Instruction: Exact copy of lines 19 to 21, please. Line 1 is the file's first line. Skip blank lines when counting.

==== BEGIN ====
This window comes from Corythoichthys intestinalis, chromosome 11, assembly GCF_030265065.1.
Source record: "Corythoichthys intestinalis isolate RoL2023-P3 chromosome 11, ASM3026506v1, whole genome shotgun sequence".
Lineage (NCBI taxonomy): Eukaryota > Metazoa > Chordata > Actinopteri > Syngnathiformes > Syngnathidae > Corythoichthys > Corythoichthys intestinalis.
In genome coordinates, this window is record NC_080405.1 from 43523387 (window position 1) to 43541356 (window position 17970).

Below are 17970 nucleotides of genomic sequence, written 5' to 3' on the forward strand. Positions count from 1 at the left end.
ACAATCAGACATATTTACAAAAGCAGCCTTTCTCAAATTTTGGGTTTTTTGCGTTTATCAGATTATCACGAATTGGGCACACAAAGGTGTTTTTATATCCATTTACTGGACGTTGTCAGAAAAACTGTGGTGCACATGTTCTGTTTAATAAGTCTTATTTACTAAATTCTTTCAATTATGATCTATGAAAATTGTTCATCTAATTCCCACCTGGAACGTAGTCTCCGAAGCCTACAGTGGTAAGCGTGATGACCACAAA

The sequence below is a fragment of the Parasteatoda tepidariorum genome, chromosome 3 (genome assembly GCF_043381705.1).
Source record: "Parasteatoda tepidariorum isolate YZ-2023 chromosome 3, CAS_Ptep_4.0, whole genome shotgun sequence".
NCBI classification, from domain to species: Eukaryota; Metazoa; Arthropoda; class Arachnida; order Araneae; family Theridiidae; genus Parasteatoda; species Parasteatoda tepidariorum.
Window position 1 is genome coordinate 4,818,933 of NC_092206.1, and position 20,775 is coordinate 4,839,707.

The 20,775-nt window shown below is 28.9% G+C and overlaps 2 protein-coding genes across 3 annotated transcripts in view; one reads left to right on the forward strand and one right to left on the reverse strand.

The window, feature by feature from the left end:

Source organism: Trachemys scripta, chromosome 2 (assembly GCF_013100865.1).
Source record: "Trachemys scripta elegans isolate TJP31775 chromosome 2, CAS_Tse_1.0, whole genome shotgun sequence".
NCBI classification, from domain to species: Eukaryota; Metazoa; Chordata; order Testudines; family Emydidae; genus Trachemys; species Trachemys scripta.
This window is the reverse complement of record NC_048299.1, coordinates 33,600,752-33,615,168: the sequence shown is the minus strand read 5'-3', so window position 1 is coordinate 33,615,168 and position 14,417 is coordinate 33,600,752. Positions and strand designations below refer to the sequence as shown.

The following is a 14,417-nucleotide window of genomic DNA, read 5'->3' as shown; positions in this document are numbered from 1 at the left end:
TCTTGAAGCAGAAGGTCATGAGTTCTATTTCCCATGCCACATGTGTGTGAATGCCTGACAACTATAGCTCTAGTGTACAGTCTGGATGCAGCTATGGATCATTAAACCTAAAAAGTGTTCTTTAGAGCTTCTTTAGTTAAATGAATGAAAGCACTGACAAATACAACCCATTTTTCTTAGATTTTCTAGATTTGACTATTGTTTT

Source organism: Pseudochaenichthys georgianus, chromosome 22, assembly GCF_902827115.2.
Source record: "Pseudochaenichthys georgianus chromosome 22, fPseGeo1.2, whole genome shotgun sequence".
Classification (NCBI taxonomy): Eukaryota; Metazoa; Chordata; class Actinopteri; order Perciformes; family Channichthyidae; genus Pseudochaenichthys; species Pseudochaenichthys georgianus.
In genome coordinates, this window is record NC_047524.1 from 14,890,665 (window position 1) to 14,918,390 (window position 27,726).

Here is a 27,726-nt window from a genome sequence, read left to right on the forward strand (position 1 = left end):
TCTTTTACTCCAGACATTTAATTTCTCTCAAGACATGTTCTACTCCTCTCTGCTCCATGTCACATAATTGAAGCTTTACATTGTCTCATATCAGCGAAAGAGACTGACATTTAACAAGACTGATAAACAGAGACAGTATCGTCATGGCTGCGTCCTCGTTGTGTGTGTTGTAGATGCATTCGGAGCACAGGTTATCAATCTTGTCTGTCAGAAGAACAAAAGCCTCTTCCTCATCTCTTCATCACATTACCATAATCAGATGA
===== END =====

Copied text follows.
Source organism: Pseudochaenichthys georgianus, chromosome 22, assembly GCF_902827115.2.
Source record: "Pseudochaenichthys georgianus chromosome 22, fPseGeo1.2, whole genome shotgun sequence".
Classification (NCBI taxonomy): Eukaryota; Metazoa; Chordata; class Actinopteri; order Perciformes; family Channichthyidae; genus Pseudochaenichthys; species Pseudochaenichthys georgianus.